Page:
David Garza, executive director of Henry Street Settlement, which runs three family shelters and one shelter for single women with mental illnesses, said that five years ago his shelters were placing 200 families a year into permanent housing. Last year, he said, they placed 50. “Without low-income housing, it’s a maze with no way out,” Mr. Garza said.

The employed homeless are constantly juggling the demands of their two worlds. A 45-year-old woman named Barbara, who works part time as a public transit customer service representative, said she had to keep items like razors and nail clippers at a storage center because they were not allowed in the shelter for security reasons. Sometimes she takes a tote bag filled with dirty clothes to work to take to the laundromat afterward, she said, because the machines at the shelter are always either broken or being used. But, she said, there is no escaping the noise and fitful sleep of a dormitory shared with eight other women.

Like most homeless employed people interviewed for this article, Barbara did not want to be identified by her full name for fear of losing her privacy or her job. She has been homeless since 2011, she said, when her unemployment insurance ran out and she could no longer afford her apartment in Brooklyn. No one at work knows, she said. “When it comes to the professional arena, I want people to think that I got it together, that I’m not living paycheck to paycheck, that my only option isn’t to buy secondhand,” she said.

Sometimes homeless workers discover one another. Deirdre Cunningham, 21, who works two part-time jobs — as a bank teller and as a sales clerk for an electronics store in Manhattan, said that at one point a co-worker at the store invited her to an evening event. “I said, ‘I can’t go, because I have curfew,’ and this co-worker said, ‘What do you mean curfew?’ ”“I said, ‘I live in a shelter,’ and she said, ‘I do, too.’ ” Ms. Cunningham, who has a 4-year-old daughter, said she has always been open about her struggles. “A lot of people have problems, too,” she said. She said she left her parents’ home in the South Bronx in 2011 because she did not want to expose her daughter to “family issues.” Two years and three shelters later, she moved in August into her own $900-a-month one-bedroom apartment in the Bronx with the help of a rent subsidy from the Coalition for the Homeless. But the aid lasts for only two years.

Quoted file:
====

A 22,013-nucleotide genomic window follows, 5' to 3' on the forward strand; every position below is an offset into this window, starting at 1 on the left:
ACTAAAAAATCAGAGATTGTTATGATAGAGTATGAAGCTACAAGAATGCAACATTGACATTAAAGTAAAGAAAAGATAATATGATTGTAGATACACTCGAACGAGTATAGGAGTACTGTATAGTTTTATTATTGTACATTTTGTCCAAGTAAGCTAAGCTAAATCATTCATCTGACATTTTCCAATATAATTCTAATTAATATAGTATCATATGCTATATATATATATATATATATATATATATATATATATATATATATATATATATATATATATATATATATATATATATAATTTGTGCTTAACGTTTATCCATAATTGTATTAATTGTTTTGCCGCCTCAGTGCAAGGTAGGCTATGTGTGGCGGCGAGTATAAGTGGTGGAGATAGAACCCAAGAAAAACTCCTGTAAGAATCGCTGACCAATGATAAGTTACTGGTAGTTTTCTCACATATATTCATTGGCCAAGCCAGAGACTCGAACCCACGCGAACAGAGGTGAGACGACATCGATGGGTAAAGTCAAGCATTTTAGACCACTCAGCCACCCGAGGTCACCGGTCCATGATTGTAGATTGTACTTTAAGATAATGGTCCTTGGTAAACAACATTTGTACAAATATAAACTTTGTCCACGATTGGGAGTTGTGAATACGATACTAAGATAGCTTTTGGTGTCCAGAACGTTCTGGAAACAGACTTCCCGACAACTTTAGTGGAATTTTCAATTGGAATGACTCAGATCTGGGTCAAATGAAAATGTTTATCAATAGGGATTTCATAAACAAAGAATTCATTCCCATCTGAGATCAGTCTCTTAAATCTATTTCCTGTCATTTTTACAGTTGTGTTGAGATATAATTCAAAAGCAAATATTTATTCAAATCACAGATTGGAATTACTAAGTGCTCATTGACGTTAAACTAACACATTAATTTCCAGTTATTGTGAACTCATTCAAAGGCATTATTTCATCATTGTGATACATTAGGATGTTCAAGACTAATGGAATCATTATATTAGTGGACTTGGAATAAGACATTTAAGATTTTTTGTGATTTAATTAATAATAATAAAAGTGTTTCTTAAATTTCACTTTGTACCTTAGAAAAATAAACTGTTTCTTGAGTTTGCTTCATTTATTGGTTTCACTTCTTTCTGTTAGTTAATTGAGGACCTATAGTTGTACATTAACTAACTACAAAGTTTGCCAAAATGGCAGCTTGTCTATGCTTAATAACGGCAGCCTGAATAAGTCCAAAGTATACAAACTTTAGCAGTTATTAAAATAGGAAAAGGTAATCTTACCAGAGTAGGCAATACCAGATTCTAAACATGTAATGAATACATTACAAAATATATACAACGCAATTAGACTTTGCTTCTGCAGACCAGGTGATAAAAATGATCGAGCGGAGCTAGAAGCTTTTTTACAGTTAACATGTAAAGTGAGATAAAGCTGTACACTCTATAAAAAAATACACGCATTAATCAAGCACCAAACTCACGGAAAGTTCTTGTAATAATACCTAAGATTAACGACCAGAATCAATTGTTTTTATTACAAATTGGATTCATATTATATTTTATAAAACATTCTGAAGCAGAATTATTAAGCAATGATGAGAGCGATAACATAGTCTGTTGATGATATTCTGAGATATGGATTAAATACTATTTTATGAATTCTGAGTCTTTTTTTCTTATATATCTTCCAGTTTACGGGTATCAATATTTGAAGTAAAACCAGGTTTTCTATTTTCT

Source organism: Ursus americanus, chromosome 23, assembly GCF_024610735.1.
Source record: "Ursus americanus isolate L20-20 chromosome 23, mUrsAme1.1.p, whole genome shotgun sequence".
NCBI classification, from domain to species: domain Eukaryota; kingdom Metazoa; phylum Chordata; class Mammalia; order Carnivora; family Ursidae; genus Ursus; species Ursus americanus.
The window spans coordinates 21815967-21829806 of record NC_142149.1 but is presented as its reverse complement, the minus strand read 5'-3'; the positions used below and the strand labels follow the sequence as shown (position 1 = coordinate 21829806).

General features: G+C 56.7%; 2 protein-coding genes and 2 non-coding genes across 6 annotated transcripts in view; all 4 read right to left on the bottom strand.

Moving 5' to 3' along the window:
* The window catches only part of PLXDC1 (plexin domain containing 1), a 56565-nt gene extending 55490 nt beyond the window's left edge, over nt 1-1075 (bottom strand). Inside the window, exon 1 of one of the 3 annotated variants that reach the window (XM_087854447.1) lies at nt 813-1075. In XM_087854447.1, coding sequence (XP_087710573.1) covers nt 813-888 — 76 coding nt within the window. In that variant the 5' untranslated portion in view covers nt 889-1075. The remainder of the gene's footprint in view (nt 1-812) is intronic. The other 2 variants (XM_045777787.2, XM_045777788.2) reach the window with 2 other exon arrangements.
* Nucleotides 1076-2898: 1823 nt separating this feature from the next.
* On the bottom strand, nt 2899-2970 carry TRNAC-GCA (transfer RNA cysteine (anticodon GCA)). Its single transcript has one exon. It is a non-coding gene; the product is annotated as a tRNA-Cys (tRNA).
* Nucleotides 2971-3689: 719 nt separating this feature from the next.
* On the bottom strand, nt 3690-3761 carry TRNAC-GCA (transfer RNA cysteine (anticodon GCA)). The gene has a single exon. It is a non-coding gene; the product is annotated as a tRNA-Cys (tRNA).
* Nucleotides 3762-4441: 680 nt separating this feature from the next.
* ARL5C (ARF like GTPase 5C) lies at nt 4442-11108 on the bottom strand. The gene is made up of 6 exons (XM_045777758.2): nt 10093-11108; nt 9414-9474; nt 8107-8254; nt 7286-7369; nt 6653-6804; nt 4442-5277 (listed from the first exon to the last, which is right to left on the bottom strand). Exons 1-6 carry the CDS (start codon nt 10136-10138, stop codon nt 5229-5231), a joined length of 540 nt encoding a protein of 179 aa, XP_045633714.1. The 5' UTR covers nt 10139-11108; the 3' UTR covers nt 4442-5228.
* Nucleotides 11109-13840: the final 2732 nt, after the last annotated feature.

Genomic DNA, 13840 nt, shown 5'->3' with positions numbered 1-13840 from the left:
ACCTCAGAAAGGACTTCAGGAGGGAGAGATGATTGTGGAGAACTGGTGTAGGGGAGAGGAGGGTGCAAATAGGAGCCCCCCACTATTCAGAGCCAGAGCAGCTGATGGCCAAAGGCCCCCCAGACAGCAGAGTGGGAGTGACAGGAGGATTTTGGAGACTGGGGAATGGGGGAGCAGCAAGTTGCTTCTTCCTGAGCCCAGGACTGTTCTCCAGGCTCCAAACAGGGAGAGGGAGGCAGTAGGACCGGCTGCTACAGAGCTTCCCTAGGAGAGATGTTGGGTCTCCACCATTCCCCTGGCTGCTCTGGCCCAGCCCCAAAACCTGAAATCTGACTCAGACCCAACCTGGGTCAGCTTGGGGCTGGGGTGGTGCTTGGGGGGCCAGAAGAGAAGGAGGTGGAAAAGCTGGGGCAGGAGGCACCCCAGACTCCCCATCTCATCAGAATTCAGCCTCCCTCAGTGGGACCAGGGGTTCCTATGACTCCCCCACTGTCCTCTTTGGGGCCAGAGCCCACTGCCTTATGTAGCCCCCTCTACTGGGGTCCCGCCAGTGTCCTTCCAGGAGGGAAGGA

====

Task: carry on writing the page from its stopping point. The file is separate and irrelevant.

“Now that I got my living situation under control, now it’s time for me to go back to school, get a better job, be more of a mother,” said Ms. Cunningham, who has completed training as a medical assistant but aspires to be a journalist. “My daughter wants to take ballet,” she said.
A city-commissioned study by the Vera Institute of Justice in 2005 found that “contrary to popular belief,” 79 percent of homeless heads of family had recent work histories and more than half had educational levels, up to college, that made them employable.

Most, the study found, had experienced “destabilizing” events before entering the shelter, most commonly the loss of a job, an eviction or the loss of public assistance benefits. In 2004, Mayor Michael R. Bloomberg unveiled an ambitious plan to reduce the city’s homeless population — then 38,000 — by two-thirds in five years. The plan envisioned shifting dollars away from the shelter system to create low-income housing with social services. To make the shelter system less inviting, the city also stopped giving homeless families priority for public housing, and made it harder for those who left the system to return. In 2011, when the state and federal support were withdrawn, the city ended a program that gave rent subsidies for up to two years to help families move out of shelters and into their own apartments.

Now the number of shelter residents hovers around 50,000, according to the city’s Department of Homeless Services. More than 9,000 are single adults and more than 40,000 other residents are in families, including 21,600 children. The average monthly cost for the government to shelter a family is more than $3,000; the cost for a single person is more than $2,300.
Linda I. Gibbs, Mr. Bloomberg’s deputy mayor for health and human services, said there were no local resources to keep up with demand for subsidized housing after both federal and state money dried up.

Advocates for the homeless say the city should restore housing assistance for shelter residents, including giving them priority for public housing. But in an interview, Ms. Gibbs reiterated the Bloomberg administration’s long-held position that more benefits only attract more people to shelters. “That drives more demand,” she said. “It’s a Catch-22.” Ms. Gibbs said officials were now exploring expanding a city program that helps families at risk of losing their homes to stay in place.
But those like Ms. Manzueta, the security guard, still need a way out. She said she managed to hold on to her $8-an-hour positions and to take courses to learn new skills. But with an eviction marring her credit record and unable to afford more than $1,000 for rent, she has not been able to land an apartment. “New York City,” said Ms. Manzueta, a native, “is the hardest city to live in.”